Possible Antedating of "Computer"

Douglas G. Wilson douglas at NB.NET
Fri Apr 11 21:17:58 UTC 2003

>I have found the following 1869 citation, but I'm not sure whether
>"computer" here refers to a person or to a machine.  Can anyone tell from
>the context what the likely answer is?
>1869 Marion Harland _Phemie's Temptation_ 12  Phemie made no reply.  Her
>pen was slowly traversing the length of the page, at an elevation of a
>quarter of an inch above the paper, her eyes following the course of the
>nib, as if it were the index of a patent computer.

IMHO, this appears to refer to a machine ... perhaps an analogue computer?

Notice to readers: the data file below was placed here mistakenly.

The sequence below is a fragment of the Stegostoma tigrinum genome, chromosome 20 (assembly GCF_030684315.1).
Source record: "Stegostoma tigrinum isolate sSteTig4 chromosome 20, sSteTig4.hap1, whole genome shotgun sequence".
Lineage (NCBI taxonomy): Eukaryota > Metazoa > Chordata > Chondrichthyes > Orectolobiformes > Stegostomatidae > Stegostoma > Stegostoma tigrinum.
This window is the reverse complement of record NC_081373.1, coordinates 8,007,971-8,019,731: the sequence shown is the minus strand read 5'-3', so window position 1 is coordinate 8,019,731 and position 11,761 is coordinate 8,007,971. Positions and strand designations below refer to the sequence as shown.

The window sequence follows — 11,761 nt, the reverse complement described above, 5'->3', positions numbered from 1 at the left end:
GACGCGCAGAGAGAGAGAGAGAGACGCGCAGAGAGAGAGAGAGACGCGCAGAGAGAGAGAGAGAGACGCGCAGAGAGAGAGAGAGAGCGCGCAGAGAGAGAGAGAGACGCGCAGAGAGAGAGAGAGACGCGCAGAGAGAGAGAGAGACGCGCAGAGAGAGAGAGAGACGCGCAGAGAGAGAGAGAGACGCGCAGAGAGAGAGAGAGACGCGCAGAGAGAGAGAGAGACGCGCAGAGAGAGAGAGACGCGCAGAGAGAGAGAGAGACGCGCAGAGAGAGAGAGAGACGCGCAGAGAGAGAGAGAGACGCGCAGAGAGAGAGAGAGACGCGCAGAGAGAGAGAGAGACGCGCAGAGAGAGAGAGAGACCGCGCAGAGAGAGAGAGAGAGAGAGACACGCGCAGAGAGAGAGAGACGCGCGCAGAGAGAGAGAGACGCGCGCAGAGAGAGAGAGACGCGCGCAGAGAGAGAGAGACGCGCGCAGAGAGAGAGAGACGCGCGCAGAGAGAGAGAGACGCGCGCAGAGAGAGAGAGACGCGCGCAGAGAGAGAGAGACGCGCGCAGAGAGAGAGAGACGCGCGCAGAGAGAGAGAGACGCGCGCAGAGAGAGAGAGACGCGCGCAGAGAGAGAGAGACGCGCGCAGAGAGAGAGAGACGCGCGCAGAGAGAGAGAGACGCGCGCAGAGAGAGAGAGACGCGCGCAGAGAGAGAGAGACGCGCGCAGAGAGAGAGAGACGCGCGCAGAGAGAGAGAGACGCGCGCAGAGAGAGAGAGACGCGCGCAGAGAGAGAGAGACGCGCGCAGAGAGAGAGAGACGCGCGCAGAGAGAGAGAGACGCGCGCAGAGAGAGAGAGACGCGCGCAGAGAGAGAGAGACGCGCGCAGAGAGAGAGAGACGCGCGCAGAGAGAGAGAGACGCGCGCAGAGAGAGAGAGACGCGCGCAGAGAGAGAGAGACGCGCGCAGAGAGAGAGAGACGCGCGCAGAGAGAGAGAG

Brief glance at U.S. patent documents prior to 1869 shows "calculator" and
"calculating machine", "adder" and "adding machine", (rarely) "reckoner"
and "reckoning machine", ... and (not so rarely) "computing machine".

I did NOT find "computer" (I don't claim an exhaustive search), although if
a calculating machine can be called a calculator then surely a computing
machine can be called a computer ... perhaps with a qualifier such as
"patent" or "mechanical", since at that time "computer" referred to a
person's occupation/activity (quotation from 1870 [referring to a
calculating machine]: "it is questionable if such an elaborate undertaking
would have been possible if the work done by the machine had been required
at the hands of even a much larger staff of computers than would ever be
available in a public department").

"Computing machine" is in patent application #60,475 (1866), for example,
while #18,711 (1857) employs the expression "implement or device for
computing or calculating".

-- Doug Wilson

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